John Tolson | The Elusive English Clock and Watchmaker.

longcase clock made by John Tolson
Image by/from Ukhistorysoc

John Tolson (1691-1737) was important if elusive English clockmaker and watchmaker of the early eighteenth century who, while not particularly remarkable for his invention, is noteworthy because of the fine quality of his clocks and watches. The style of his early longcase clocks owes much to Thomas Tompion, and the delicate functionality of his early longcase wheelwork echoes Tompion’s standards. His short career of 22 years before an early death in 1737 makes his clocks and watches relatively rare and they can command high prices whenever outstanding examples appear at auction.

John Tolson Early life…

John Tolson was born in 1691 in the City of London and was baptised on 30 November 1691 in St Magnus the Martyr. He was the eldest surviving son of John Tolson, a member of the Worshipful Company of Merchant Taylors and his wife Alice (born in 1668) the daughter of Richard Rookes, a vintner, and Frances nee Dryden and a cousin of the poets Dryden and Swift. The Tolson’s are an old family originally from the West Riding of Yorkshire.

Tolson’s Career and later life…

John Tolson was apprenticed for seven years to John Rayner on 3 May 1708 in the reign of Queen Anne and became a Freeman of the Worshipful Company of Clockmakers on 2 May 1715 in the first year of George I’s reign. In 1717 Tolson established premises in Hand-alley (now New Street), near Bishopsgate Street, where he continued to make clocks and watches until his early death in 1737, which is no doubt why his clocks and watches are rather rare.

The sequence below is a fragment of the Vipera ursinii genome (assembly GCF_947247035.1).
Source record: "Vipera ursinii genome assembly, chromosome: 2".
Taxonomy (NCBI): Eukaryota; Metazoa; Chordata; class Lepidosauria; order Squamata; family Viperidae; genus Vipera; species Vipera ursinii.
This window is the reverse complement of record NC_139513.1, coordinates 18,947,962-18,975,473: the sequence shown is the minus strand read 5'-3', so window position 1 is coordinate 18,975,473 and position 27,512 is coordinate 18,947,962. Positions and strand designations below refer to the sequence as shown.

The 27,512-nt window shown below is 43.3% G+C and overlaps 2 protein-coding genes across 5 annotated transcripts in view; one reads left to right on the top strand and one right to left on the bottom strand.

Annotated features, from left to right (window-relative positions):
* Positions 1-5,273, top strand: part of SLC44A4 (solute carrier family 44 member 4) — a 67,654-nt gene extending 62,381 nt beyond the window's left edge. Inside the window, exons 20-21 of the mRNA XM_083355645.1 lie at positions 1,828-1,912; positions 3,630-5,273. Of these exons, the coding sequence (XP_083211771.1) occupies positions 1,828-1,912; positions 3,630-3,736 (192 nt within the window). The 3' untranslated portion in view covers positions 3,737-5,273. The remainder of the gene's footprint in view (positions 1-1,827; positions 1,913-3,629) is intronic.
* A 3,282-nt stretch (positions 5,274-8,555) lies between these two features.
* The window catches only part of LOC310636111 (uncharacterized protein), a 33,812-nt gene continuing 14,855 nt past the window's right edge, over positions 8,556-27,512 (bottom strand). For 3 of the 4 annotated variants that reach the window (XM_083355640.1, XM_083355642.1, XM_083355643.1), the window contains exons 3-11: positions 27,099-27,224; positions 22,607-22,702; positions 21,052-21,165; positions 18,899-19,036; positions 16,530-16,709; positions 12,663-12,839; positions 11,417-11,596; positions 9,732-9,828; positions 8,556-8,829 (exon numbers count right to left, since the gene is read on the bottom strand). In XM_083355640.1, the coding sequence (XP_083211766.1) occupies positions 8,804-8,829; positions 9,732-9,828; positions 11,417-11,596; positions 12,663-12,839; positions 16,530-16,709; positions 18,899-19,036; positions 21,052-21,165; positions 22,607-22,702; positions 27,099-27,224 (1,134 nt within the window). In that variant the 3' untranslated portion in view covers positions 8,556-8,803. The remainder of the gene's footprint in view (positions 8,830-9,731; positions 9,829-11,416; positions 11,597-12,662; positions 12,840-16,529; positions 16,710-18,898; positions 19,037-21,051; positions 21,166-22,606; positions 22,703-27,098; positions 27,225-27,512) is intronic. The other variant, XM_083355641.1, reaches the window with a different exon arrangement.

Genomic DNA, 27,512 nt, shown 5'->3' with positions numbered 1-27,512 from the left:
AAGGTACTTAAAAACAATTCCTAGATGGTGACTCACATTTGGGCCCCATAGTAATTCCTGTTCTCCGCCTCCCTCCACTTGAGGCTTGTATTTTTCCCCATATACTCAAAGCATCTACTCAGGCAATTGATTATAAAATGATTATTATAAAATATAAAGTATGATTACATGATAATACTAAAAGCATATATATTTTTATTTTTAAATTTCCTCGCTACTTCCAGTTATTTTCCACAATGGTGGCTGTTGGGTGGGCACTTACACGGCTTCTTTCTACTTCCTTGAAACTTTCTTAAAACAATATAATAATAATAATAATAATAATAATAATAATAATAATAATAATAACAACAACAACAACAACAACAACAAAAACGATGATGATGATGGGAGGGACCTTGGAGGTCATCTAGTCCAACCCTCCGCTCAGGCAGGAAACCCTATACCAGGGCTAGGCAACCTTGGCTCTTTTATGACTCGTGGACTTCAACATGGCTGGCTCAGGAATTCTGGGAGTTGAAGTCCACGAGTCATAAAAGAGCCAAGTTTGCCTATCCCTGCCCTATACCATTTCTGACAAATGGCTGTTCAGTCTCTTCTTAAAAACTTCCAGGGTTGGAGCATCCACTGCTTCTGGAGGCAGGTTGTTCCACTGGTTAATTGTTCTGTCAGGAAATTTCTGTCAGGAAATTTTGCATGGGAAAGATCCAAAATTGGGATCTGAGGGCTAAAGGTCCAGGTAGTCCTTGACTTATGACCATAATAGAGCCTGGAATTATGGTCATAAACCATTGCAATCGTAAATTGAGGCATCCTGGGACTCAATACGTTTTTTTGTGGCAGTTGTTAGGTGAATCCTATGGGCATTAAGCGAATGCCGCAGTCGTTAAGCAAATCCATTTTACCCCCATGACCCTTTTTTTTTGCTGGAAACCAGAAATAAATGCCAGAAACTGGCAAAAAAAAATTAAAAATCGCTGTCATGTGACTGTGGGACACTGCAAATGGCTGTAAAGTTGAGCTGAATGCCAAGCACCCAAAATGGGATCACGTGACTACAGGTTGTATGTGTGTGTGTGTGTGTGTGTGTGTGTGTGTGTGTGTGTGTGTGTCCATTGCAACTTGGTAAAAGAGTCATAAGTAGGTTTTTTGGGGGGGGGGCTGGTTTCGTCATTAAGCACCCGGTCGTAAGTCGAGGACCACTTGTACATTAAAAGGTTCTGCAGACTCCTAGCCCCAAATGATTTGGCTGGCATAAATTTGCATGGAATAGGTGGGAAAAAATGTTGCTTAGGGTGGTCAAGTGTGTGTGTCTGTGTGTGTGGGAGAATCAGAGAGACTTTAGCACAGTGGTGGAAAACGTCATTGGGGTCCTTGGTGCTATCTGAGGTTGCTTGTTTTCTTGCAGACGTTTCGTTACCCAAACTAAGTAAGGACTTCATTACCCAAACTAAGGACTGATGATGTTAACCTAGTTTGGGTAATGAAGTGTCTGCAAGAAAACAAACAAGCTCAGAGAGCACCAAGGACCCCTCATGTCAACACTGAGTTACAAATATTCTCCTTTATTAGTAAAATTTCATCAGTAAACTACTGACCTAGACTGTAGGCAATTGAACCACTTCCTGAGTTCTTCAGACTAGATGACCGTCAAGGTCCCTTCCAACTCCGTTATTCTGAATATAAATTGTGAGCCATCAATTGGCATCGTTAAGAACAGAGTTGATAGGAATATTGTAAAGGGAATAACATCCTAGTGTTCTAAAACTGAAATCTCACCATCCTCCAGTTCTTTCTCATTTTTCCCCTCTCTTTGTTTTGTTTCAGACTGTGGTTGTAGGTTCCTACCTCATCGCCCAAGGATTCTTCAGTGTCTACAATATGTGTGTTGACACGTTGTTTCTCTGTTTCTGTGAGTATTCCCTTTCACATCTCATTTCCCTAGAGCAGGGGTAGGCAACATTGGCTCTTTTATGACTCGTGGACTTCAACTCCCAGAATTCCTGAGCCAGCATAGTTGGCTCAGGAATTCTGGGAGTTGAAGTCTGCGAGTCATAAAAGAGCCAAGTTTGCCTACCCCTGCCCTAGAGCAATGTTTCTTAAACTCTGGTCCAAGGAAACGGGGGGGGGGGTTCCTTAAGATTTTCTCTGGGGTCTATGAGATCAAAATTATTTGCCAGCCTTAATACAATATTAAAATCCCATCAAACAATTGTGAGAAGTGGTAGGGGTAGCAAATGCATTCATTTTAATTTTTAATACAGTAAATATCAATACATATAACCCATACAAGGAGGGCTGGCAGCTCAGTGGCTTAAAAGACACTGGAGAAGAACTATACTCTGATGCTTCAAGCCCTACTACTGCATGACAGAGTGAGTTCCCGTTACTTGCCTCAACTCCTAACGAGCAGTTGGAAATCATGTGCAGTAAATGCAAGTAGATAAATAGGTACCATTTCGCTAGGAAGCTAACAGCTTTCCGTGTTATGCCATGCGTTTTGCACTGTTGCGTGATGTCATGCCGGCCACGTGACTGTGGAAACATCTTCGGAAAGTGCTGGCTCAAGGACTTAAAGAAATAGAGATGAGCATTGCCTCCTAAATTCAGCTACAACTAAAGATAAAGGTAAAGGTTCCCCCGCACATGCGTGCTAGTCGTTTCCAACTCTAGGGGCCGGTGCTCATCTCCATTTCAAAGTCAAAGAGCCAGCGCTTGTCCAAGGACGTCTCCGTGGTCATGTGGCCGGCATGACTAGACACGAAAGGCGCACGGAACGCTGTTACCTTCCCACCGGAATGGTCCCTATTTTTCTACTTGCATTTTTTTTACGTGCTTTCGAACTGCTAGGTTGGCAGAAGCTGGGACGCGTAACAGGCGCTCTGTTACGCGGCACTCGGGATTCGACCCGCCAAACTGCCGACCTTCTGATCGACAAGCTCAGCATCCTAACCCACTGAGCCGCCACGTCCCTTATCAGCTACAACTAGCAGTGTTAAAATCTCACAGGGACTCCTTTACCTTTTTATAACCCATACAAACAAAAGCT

John Tolson’s only apprentice was John Nicholson, the son of Thomas Nicholson of Stapleford Tawney, Essex, Gent, who was indentured to him for seven years on 5th May 1718. John Tolson married Mary Gillett (born in 1696 and believed to be the daughter of the Huguenot Jacques Gylet, an identification perhaps strengthened by the Huguenot watchmaker Louis Gaudin having also had premises in Hand-alley at the beginning of the 18th century) at St Bartholomew the Great on 29 November 1717, by whom he had one son, John, born in 1722 and baptised at St Botolph-without-Bishopsgate on 20 July 1722. Mary Tolson died in 1724 aged 28 and was buried at St Botolph-without-Bishopsgate on 28 September of that year. John Tolson died in Hand-alley in 1737 aged 45 and was interred with his wife at St Botolph-without-Bishopsgate on 11 June of the same year.

The renowned clockmaker Ralph Tolson, who also died in 1737, is believed to have been his near relation.